UndocuQueer Disidentifications: “Being undocumented and gay, just like death, means having to navigate between two worlds”
MetadataShow full item record
This thesis seeks to center undocumented queer migrant leaders’ use of care to reframe the state as heterogeneous and to conceptualize how this engagement with care creates worlds for these actors. Geographers have conducted research that examines sexuality and racialization; however, work explicitly examining UndocuQueers within the discipline remains nearly nonexistent. This article presents a study of how people have engaged in caring for themselves, others, and communities primarily in Seattle, highlighting interactions with, away from, and to the periphery of state processes and flows. UndocuQueers deploy care to navigate spatial configurations of geopolitical and cultural exclusion. This thesis grounds literature around queer people of color critique, black geographies, and feminist geopolitics to nuance how we think about identity, the state, and producing space. In the first section, I draw on UndocuQueers’ narratives of what identifying as UndocuQueer means to establish how they perceive their relation to the world around them. The following section proposes that a centering of UndocuQueer experiences allows a reframing of state apparatuses as heterogeneous, moving, and partial. I conclude that the vulnerability UndocuQueers experience does not preempt them from being agents in the production of social, political, and spatial practices; rather, they are constantly engaged in a process of world-making that is caring, expansive, and relational.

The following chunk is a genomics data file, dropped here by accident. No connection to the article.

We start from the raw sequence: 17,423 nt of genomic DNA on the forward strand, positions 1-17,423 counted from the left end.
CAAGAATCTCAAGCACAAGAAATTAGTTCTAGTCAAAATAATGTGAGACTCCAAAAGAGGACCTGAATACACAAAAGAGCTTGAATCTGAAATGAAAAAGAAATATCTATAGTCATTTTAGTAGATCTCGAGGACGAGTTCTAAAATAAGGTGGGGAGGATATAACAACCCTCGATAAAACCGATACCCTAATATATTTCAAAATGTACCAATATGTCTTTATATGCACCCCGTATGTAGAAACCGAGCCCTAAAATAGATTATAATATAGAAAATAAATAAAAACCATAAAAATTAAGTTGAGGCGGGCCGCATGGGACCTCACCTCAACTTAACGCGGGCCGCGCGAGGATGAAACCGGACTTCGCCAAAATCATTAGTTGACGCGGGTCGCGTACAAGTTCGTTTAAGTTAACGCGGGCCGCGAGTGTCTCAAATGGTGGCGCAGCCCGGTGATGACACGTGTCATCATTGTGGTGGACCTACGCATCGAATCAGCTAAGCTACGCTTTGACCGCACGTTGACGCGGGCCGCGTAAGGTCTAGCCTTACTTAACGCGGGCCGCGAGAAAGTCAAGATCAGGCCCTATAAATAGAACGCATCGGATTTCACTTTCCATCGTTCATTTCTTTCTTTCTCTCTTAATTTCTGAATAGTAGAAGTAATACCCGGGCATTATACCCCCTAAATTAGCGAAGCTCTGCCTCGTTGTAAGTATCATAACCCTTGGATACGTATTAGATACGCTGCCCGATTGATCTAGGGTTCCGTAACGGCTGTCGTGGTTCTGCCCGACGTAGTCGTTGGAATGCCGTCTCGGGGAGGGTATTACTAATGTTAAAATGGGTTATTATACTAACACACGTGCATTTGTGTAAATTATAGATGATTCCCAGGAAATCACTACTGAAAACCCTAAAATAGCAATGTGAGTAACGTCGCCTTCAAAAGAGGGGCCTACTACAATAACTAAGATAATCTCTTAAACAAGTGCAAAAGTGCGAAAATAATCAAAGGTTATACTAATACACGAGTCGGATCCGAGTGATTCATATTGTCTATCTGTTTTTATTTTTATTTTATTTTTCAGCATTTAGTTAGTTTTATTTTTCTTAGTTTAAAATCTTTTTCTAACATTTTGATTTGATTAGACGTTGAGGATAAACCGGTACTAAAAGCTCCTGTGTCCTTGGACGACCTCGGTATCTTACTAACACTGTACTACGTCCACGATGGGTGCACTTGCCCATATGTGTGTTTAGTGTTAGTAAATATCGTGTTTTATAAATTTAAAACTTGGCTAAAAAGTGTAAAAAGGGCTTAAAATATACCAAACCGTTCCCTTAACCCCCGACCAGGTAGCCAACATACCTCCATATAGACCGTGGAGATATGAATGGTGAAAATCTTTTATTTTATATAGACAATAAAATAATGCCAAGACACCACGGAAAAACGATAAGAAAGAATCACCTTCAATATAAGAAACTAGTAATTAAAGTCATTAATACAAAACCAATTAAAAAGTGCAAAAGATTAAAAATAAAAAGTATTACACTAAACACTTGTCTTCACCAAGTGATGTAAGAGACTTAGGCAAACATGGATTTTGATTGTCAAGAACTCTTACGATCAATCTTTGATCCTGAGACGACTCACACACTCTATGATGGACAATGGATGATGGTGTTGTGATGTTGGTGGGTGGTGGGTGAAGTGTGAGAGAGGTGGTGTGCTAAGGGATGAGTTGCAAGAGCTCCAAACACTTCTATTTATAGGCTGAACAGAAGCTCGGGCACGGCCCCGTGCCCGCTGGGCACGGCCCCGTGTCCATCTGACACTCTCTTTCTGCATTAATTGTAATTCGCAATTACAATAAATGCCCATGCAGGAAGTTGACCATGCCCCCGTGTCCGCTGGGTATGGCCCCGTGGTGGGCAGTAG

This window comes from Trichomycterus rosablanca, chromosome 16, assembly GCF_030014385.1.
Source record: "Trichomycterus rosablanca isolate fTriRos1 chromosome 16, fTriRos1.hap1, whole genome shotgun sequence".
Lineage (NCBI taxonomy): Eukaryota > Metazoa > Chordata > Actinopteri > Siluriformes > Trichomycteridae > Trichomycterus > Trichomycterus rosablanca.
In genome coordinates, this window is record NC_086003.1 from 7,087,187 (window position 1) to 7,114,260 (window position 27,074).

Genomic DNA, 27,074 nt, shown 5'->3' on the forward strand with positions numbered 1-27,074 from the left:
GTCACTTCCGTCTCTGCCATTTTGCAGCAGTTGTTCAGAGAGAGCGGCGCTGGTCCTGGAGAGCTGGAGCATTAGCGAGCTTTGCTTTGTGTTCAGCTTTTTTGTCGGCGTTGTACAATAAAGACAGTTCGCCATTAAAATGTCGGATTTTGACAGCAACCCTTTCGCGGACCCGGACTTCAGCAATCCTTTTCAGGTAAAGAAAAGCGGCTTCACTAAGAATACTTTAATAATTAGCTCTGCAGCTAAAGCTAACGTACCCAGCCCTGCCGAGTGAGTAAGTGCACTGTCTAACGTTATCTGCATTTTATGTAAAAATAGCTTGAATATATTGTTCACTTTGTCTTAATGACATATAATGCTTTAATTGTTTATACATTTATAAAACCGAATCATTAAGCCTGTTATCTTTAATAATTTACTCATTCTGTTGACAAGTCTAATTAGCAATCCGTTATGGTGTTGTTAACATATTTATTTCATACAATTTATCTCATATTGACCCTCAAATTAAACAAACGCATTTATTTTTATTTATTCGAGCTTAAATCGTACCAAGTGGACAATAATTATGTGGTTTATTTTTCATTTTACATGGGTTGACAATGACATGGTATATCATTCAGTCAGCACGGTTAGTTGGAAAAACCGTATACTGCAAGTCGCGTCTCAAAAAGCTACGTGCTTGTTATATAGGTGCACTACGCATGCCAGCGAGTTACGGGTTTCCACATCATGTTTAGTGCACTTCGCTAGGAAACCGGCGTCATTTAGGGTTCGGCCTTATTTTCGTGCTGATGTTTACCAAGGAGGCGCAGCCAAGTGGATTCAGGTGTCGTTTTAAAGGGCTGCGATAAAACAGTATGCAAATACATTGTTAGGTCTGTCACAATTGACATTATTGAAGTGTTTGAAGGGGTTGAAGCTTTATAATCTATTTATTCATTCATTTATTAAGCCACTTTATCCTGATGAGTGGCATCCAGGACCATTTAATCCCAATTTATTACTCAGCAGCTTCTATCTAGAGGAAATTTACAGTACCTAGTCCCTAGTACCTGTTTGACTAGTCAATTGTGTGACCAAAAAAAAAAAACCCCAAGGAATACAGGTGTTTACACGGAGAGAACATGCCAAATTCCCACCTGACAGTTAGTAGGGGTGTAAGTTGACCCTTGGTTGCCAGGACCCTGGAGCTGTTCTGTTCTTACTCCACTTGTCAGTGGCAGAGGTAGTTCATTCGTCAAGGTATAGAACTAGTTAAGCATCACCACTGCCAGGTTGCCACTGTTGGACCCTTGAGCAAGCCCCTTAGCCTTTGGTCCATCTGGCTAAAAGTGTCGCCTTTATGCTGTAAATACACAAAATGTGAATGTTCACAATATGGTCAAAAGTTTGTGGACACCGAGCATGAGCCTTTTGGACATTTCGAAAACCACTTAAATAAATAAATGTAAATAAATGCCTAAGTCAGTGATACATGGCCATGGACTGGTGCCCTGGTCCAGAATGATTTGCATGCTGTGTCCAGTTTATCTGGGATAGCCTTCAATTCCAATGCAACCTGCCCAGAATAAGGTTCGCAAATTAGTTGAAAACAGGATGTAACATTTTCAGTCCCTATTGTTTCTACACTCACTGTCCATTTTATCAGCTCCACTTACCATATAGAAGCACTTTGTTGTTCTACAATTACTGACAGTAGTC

- Geography